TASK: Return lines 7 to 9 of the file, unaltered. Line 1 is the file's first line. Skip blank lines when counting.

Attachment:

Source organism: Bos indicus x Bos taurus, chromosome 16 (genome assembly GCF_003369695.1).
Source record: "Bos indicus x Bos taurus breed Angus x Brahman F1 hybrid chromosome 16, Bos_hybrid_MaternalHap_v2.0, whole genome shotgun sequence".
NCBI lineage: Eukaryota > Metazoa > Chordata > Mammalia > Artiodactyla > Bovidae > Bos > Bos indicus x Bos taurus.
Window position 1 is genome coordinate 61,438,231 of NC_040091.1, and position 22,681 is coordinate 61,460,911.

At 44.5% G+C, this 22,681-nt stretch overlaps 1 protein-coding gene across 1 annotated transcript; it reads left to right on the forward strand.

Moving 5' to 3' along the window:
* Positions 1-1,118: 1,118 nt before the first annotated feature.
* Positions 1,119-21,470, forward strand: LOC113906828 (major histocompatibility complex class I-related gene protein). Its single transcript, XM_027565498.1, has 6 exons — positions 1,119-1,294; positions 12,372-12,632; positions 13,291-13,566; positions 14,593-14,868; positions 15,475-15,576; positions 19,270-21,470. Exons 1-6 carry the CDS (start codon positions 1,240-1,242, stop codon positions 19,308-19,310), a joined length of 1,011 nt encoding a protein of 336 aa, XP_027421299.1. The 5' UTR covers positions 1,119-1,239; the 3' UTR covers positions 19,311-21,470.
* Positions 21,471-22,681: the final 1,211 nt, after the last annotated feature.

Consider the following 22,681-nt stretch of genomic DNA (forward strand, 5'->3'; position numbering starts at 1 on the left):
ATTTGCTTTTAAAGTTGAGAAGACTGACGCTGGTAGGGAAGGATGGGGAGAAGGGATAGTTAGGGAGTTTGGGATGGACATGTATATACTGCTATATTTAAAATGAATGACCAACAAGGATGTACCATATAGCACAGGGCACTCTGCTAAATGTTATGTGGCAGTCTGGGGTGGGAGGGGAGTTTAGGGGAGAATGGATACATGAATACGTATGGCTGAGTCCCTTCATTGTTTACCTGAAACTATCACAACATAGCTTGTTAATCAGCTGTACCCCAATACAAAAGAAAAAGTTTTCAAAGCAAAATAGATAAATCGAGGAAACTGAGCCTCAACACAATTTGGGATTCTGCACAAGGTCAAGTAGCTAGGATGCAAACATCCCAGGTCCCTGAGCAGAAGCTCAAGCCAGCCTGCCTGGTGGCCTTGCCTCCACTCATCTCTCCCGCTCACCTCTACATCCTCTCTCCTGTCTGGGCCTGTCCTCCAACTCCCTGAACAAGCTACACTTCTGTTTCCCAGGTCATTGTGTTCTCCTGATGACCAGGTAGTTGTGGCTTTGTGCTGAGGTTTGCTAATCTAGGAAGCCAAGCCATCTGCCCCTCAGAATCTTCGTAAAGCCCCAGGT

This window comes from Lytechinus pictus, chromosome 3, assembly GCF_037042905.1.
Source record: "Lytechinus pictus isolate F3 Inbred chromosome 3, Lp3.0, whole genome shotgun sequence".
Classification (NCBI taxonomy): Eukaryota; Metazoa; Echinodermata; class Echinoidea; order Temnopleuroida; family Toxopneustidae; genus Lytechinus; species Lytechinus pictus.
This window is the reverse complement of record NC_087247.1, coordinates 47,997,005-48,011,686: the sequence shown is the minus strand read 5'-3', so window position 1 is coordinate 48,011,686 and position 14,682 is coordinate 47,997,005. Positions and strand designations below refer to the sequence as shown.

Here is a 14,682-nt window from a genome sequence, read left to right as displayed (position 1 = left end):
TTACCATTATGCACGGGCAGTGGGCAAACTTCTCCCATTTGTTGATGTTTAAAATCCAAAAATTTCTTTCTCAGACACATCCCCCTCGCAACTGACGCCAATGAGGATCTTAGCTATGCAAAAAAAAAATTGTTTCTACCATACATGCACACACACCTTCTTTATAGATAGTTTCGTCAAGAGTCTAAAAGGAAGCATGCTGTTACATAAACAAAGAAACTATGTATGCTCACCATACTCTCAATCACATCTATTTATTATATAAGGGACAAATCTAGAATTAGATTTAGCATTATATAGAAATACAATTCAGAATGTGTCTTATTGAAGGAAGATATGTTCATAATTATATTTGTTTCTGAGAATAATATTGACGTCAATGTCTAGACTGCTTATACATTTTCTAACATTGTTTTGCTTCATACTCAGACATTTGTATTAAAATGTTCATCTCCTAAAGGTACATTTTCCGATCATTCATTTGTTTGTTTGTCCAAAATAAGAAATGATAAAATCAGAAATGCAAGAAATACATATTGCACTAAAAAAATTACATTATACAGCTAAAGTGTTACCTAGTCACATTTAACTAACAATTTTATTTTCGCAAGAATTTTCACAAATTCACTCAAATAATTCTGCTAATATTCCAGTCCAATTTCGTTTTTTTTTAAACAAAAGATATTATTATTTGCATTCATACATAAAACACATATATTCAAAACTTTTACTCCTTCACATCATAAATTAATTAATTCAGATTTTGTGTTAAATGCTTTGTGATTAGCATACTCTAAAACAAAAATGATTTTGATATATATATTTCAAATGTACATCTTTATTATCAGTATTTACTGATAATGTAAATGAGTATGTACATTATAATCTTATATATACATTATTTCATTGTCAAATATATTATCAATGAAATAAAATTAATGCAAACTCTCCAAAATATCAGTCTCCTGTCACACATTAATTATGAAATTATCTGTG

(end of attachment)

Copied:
* Positions 1-1,118: 1,118 nt before the first annotated feature.
* Positions 1,119-21,470, forward strand: LOC113906828 (major histocompatibility complex class I-related gene protein). Its single transcript, XM_027565498.1, has 6 exons — positions 1,119-1,294; positions 12,372-12,632; positions 13,291-13,566; positions 14,593-14,868; positions 15,475-15,576; positions 19,270-21,470. Exons 1-6 carry the CDS (start codon positions 1,240-1,242, stop codon positions 19,308-19,310), a joined length of 1,011 nt encoding a protein of 336 aa, XP_027421299.1. The 5' UTR covers positions 1,119-1,239; the 3' UTR covers positions 19,311-21,470.
* Positions 21,471-22,681: the final 1,211 nt, after the last annotated feature.